Re: [netmod] Roman Danyliw's Discuss on draft-ietf-netmod-factory-default-14: (with DISCUSS and COMMENT)

Kent Watsen <> Tue, 21 April 2020 15:56 UTC

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From: Kent Watsen <>
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Date: Tue, 21 Apr 2020 15:56:09 +0000
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Cc: Roman Danyliw <>, The IESG <>, "" <>, "" <>, "" <>
To: Qin Wu <>
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Subject: Re: [netmod] Roman Danyliw's Discuss on draft-ietf-netmod-factory-default-14: (with DISCUSS and COMMENT)
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Hi Roman,

> ----------------------------------------------------------------------
> ----------------------------------------------------------------------
> Please use YANG security considerations template from  Specifically (as a DISCUSS item):
> ** (Per the template questions “for all YANG modules you must evaluate whether any readable data”) Would factory-default contain any sensitive information in certain network environments where the ACLs should be more restrictive that world readable for everyone?
> [Qin]: It does follows yang-security-guidelines but there is no readable data node defined within rpc, that's why we don't use third paragraph boilerplate and fourth paragraph boilerplate of yang-security-guidelines. YANG-security-guidelines are more applicable to YANG data model with more readable/writable data nodes.
> In addition, as clarified in the second paragraph, section 6 of this draft, NACM can be used to restrict access for particular NETCONF or RESTCONF users to a preconfigured subset of all available NETCONF or RESTCONF protocol operations (i.e., factory-reset rpc)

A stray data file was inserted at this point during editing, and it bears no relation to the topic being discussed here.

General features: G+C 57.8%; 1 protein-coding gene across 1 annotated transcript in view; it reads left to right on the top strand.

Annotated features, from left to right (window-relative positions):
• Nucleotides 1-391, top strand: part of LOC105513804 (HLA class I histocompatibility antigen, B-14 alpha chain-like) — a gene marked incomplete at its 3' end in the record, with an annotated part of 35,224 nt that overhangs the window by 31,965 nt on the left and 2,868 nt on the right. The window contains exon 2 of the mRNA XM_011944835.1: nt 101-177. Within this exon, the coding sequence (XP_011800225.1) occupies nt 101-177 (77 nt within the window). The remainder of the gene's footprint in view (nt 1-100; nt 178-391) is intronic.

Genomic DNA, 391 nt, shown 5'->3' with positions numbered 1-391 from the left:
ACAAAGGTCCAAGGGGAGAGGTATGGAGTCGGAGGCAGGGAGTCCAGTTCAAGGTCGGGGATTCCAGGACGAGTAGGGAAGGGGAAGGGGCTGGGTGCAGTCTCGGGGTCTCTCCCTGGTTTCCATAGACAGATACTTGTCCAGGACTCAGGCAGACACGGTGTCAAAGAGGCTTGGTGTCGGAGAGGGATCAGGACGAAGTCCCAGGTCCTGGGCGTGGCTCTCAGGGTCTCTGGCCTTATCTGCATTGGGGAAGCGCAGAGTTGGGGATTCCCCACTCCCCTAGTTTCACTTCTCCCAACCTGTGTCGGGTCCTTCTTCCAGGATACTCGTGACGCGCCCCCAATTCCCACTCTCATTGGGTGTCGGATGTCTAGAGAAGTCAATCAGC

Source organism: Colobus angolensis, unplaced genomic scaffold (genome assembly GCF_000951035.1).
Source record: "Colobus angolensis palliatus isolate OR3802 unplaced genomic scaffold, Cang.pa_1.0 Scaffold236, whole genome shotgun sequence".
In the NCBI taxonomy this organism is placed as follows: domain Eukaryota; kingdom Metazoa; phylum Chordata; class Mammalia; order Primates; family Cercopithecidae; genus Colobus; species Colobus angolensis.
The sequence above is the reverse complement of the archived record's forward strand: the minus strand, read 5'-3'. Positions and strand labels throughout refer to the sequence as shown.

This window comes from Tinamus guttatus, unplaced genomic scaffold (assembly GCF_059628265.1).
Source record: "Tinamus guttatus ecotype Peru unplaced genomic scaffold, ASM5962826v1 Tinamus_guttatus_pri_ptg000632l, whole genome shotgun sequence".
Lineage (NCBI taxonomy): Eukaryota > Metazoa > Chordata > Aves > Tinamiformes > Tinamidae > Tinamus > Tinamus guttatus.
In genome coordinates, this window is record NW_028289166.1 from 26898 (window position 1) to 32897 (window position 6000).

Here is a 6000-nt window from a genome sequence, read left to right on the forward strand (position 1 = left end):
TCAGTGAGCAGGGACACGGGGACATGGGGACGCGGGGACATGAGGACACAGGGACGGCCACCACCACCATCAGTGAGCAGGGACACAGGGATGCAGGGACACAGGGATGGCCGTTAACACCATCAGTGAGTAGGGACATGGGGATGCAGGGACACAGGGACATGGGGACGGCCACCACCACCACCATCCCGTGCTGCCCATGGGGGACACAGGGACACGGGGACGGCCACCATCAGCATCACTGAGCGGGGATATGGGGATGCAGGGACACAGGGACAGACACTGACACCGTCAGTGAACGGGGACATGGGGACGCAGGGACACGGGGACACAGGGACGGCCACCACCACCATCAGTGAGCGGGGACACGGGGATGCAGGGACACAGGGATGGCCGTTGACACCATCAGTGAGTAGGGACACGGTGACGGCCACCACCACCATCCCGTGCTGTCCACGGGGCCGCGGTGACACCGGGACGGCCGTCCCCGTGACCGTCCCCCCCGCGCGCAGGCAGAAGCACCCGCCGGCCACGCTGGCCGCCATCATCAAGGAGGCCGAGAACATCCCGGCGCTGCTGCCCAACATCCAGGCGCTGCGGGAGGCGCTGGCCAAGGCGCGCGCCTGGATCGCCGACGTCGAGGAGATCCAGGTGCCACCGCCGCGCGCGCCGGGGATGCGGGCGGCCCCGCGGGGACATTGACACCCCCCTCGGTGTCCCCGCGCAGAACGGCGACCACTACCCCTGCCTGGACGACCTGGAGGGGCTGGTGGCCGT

> Per “The operational disruption caused by setting the config to factory default contents varies greatly depending on the implementation and current config”, it seems like it could be worse than just an operational disruption.  Please note that a default configuration could be insecure or not have security controls enabled whereby exposing the network to compromise.
> [Qin]: As described in the second paragraph of section 6 it by default restrict access for everyone by using the "default-deny-all" access control defined [RFC8341], what else does it need to address this security concern?
> ----------------------------------------------------------------------
> ----------------------------------------------------------------------
> Please use YANG security considerations template from <>.  Specifically (as a COMMENT item):
> ** Add “The Network Configuration Access Control Model (NACM) [RFC8341] provides the means to …”
> [Qin]: We did follow this template, I am wondering how it is different from the second paragraph of section 6? I see they are equivalent but with more fine granularity security measures, if my understanding is correct.

Regarding the use of the YANG security considerations template from [1], it has been noted that the template is imperfect in several ways…

For instance, a YANG module  may not define any protocol accessible nodes (e.g., they only define identities, typedefs, yang-data, or structures).  In another example, the YANG module may only define RPCs (such as in this case) and/or notifications.  In yet another example, the YANG module may be only for use with RESTCONF (not NETCONF), and thus mentioning NETCONF at all would be odd (i.e., RFC 8572).

In such cases, strict adherence to the template does not make sense.  As chair/shepherd/author, I’ve struggled with how to best satisfy the intention adequately.   Of course, each case varies, but one idea that I’ve been exploring is to start the section with a disclaimer explaining why/how template [1] is (or not) followed.  This approach is appealing as it immediately conveys to the IESG that the template was not ignored.  However, it is unappealing in that it may be wrong for the published Security Considerations section to have a link to the template.

Please advise.
Kent  // as chair and shepherd

[1] <>